My Story Living with Rosacea

A skin condition with no cure.

Being 13 is a horrendous time. Going through puberty is no fun. Our bodies are changing, emotions are flaring and all this confusion has to be dealt with alongside school. Having clear skin and going through puberty almost seems impossible, it certainly did for me. At 13 I was diagnosed with rosacea.  

There was no warning. One day I had clear skin and then the next I was flushed with an aggressive red all over my face. At first, I thought I had really severe acne, but my symptoms didn’t match with what I read online. It wasn’t until I went to the GP, I even knew what rosacea was.  

Rosacea is a skin condition that causes redness and visible blood vessel in your face. It can also produce small, red pus-filled bumps. It’s commonly mistaken for blushing; on a number of occasions people have attempted to compliment me by saying I don’t need to use blusher. This isn’t funny or sweet, instead comments like this make me incredibly self-conscious. 

The National Rosacea Society (NRS) has designated April as Rosacea Awareness Month in order to educate the public on the impact of the chronic and widespread facial disorder that is estimated to affect more than 16 million Americans, which is more common in women and people with lighter skin.  

The lack of education on rosacea means that for many people it goes overlooked. This is detrimental as Dr John Wolf, chairman of dermatology at Baylor College of Medicine said: “Unfortunately, without medical treatment the effects of rosacea often persist and become increasingly severe.”  

The aim of Rosacea Awareness Month is to spread public education on the disease so that people who may have rosacea seek medical help before it spirals out of control. Additionally, to encourage greater public acceptance and understanding.  

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Unfortunately, the causes of rosacea are still unknown. The NHS have identified potential triggers which can make symptoms worse including: alcohol, cheese, spicy foods, caffeine.  

“Unfortunately, without medical treatment the effects of rosacea often persist and become increasingly severe.”  

Dr John Wolf

Over the years I’ve been able to identify what some of my triggers are such as dairy products and meat. In an attempt to control my symptoms from worsening I’ve recently made the decision to become vegetarian.  

However, some triggers aren’t as easy to control. Many people wait longingly for Summer to return, to be able to lounge in the sun with friends – but I dread it. The hot weather is my worst trigger as it makes my entire face flame red. The recommendation is to avoid the heat, sunlight or humid conditions if possible but it’s not easy. I want to be able to enjoy cute picnic dates or go to the beach like everyone else my age.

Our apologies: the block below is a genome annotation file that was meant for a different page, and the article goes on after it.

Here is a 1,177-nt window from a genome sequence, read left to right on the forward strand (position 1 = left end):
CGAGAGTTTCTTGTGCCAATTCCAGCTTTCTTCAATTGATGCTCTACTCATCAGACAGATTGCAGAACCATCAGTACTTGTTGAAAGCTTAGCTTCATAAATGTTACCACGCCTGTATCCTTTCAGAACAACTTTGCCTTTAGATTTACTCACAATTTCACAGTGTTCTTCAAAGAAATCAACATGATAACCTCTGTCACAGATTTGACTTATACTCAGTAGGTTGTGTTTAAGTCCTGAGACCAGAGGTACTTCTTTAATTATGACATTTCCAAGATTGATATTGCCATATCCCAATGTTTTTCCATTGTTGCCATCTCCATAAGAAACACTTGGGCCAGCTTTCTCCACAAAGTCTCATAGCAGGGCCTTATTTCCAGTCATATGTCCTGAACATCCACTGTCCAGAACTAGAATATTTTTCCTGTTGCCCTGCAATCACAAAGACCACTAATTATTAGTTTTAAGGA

My friends have always wondered why I’m less willing to go out in the Summer as I’m often cancelling plans. It all comes back to rosacea; it’s destroyed my self-esteem to the point it’s hindering my social life. I’d rather stay indoors instead of risking people seeing the harsh persistent red that covers my face. 

Currently, rosacea cannot be cured, but there are various forms of treatment provided to help control the symptoms. Which include – prescriptions for creams and gels, taking antibiotics or laser treatment.  

Since my diagnosis, my family have overloaded me with different products all promising that this would clear my skin for good. When it inevitably didn’t my dad would blame me and tell me I wasn’t using it correctly. My skin condition has been the topic of a number of arguments. I desperately want my family to understand that the products they give me aren’t a cure.  

Even people I wasn’t close with suddenly started acting like dermatologists: ‘have you tried washing your face’. Gee thanks Susan I’ll be sure to give that a go I never considered that!  

After years of trialling different creams and gels, I’ve found the best product for me has been the combined pill. Of course, I still have bad skin days but overall, since being on the pill my rosacea isn’t as severe as it was at 13.  

Often, I’ll read up on the benefits of laser treatment envisioning what it would be like to no longer hate my appearance. Unfortunately, this treatment comes at a high price which I currently can’t afford. Hopefully soon when I have enough money saved, I’ll be able to undergo the procedure.  

When I wake up in the morning my first thought is ‘what’s my rosacea like today’ (well after wishing I didn’t have to wake up) I already stress what I will look like without even having looked in the mirror yet.  

Make-up is my safety. The state of my rosacea now means foundation and concealer can cover it up, however before my rosacea was so bumpy and red that it still appeared visible through the makeup.  

I’m always wearing make-up as it helps me be sociable, without it I don’t want to talk to anyone, I don’t want anyone to see me because I know what they’re thinking – that I’m ugly. It’s affected my confidence massively; I was so afraid when I first started dating my boyfriend that he’d be horrified and break up with me when he first saw me without make up on that for the first few nights, I stayed over I slept with my makeup still on (ew…you can judge me). 

With Summer approaching, I’ve made a goal to go out more with friends. After a year in lockdown, I can’t bare the thought of more time spent indoors. I can no longer let rosacea impede my social life.  

Photo Credit: Getty Images

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Tags: rosacea, skin, skincare

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Ece Celik
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Feature Writer. Fitting in work between my nine daily naps. Gilmore Girls enthusiast.
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